Prince of Persia 2008 like The Last of Us, but five years earlier, that’s why

Note: This article has been translated from Italian by ChatGPT and may contain errors.

I have recently replayed Heavy Rain, Assassin’s Creed, Prince of Persia: The Forgotten Sands, and Prince of Persia 2008, a title that I had almost forgotten about myself. Despite a respectable Metascore, the game wasn’t received very well by some parts of the press and especially by a significant portion of players. I can’t recall the exact criticisms that were raised, but I imagine that many revolved around the impossibility of dying, the simplification of some mechanics, the combat system, and perhaps the new (and I would add fascinating) artistic narrative direction. For me, Prince of Persia 2008 can be considered a (almost) masterpiece. Maybe it’s a missed masterpiece, but it remains one of the best games I’ve played in my life.

What does The Last of Us have to do with it?

Poetic, sweet, delicate, delightful, captivating, with the flavor of a beautiful animated film, Prince of Persia 2008 would have definitely deserved more attention and consideration, instead it seems to have been forgotten by most. The only criticism I have of the game concerns the collection of light seeds, a rather inelegant way to extend gameplay and not very fun, despite being useful for narrative purposes and making exploration of the environments quite enjoyable. In any case, beyond my love for its gameplay (including the spectacular combat), its aesthetic appeal, and its story, what does The Last of Us have to do with it? The answer lies in certain aspects of the latter element.

Let’s be honest: Prince of Persia and The Last of Us are entirely opposite works with nothing in common… right? Not exactly. Replaying this beautiful PoP, I realized how the stories of these two titles share similarities. The matter is complex, especially because some believe that there’s a finite number of stories to be told. In short, the plots are always the same, so the differences should be found in how they are told and in the characters. The two mentioned titles are perhaps an example of this thought. Why? If you’re not concerned about spoilers, keep reading.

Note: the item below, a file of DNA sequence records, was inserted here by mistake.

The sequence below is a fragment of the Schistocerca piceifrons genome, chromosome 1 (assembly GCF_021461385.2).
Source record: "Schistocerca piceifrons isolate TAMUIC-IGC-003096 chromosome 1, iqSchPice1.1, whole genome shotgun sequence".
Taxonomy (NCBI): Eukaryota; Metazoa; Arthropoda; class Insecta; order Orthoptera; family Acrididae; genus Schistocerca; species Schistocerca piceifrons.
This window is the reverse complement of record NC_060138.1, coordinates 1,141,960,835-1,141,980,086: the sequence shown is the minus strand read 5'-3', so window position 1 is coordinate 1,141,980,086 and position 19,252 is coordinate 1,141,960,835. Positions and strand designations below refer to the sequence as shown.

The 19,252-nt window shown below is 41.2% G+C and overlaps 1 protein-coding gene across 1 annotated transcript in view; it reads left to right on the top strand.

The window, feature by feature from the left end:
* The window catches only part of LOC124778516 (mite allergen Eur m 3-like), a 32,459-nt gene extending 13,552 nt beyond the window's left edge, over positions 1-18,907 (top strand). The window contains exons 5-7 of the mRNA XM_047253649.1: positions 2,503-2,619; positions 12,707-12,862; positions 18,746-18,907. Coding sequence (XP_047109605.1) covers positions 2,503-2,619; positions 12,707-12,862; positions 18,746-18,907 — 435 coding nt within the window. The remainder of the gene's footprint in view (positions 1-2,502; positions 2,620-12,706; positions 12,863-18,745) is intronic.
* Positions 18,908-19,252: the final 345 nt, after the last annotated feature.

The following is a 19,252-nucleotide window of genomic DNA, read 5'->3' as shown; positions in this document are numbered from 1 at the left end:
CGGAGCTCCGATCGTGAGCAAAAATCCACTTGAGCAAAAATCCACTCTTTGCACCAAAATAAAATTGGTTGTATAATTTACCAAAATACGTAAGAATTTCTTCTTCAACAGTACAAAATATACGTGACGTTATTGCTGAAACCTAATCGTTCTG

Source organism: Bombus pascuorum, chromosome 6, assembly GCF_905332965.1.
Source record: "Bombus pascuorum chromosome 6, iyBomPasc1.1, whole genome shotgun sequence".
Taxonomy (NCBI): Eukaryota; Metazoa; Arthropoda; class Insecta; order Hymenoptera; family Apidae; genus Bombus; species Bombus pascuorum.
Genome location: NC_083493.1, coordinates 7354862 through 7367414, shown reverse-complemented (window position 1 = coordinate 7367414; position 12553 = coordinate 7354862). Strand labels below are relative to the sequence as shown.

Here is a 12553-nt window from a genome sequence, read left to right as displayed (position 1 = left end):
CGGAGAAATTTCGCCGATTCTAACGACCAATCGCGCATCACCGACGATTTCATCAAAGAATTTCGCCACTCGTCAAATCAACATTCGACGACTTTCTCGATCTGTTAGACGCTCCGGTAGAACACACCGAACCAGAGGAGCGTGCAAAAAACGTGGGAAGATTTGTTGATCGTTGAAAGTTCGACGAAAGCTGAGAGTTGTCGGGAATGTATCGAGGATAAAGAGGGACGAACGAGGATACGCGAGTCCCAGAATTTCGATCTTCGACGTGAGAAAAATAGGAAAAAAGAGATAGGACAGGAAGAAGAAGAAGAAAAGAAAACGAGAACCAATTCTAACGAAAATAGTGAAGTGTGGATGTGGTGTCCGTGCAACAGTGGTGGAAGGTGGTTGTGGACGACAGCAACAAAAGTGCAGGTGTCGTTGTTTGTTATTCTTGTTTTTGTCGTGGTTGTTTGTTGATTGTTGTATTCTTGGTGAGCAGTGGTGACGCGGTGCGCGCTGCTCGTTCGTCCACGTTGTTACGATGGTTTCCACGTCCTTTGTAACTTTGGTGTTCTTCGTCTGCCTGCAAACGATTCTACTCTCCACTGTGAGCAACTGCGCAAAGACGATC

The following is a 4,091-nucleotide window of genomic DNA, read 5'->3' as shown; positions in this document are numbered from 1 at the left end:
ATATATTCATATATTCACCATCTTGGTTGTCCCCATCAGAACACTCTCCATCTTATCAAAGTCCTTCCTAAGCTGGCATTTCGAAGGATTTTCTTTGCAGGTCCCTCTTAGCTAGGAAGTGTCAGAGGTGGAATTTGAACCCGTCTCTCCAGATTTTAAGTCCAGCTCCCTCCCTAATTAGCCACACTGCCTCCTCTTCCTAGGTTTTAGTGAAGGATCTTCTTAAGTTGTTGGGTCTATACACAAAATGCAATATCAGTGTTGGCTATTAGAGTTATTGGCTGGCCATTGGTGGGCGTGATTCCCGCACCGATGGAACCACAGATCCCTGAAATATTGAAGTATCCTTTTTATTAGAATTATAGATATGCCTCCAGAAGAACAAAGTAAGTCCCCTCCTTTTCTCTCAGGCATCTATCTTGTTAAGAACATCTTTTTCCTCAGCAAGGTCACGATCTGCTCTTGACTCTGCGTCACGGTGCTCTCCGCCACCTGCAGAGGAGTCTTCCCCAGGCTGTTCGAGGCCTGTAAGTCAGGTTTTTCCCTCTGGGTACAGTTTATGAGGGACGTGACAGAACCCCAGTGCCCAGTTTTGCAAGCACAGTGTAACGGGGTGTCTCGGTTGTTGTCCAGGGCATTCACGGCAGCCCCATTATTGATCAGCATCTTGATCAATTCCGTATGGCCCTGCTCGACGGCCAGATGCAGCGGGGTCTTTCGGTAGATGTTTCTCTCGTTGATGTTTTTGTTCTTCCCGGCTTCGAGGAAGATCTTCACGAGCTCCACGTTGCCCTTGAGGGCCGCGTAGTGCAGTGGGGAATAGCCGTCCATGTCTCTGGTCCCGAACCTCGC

Prince of Persia 2008 tells the story of an adventurer who robs the tombs of the dead and Elika, the princess of an enchanted kingdom where the powerful god of darkness, Ahriman, has been sealed. Throughout the game, the “Prince” and Elika fight against Ahriman’s corruption, which is escaping from its prison, and they learn to know each other more and more. In the final moments, their bond grows stronger, despite the man’s apparent disinterest and aloofness. Elika’s goal is to save the kingdom and the entire world from darkness by preventing the evil god from being set free. But in the end, it’s revealed that to achieve this, Elika must sacrifice her own life… and she does. Elika sacrifices herself and imprisons Ahriman. However, the “Prince,” now attached to her, cannot accept it and in exchange for freeing Ahriman, he brings Elika back to life, dooming the world to darkness. Does this sound familiar? Essentially, the “Prince” does exactly what Joel does in The Last of Us (saving Ellie instead of the world). He did it five years earlier. At the moment, no other works with such an ending come to mind (though I’m sure they exist somewhere, possibly predating Prince of Persia 2008). Staying within the realm of video games, however, one of the things I had appreciated most about The Last of Us was its “original” ending, which went against the usual “good triumphs over evil,” “saving humanity” rule. Yet, I had completely forgotten about Prince of Persia 2008, and perhaps we had all forgotten about it a little.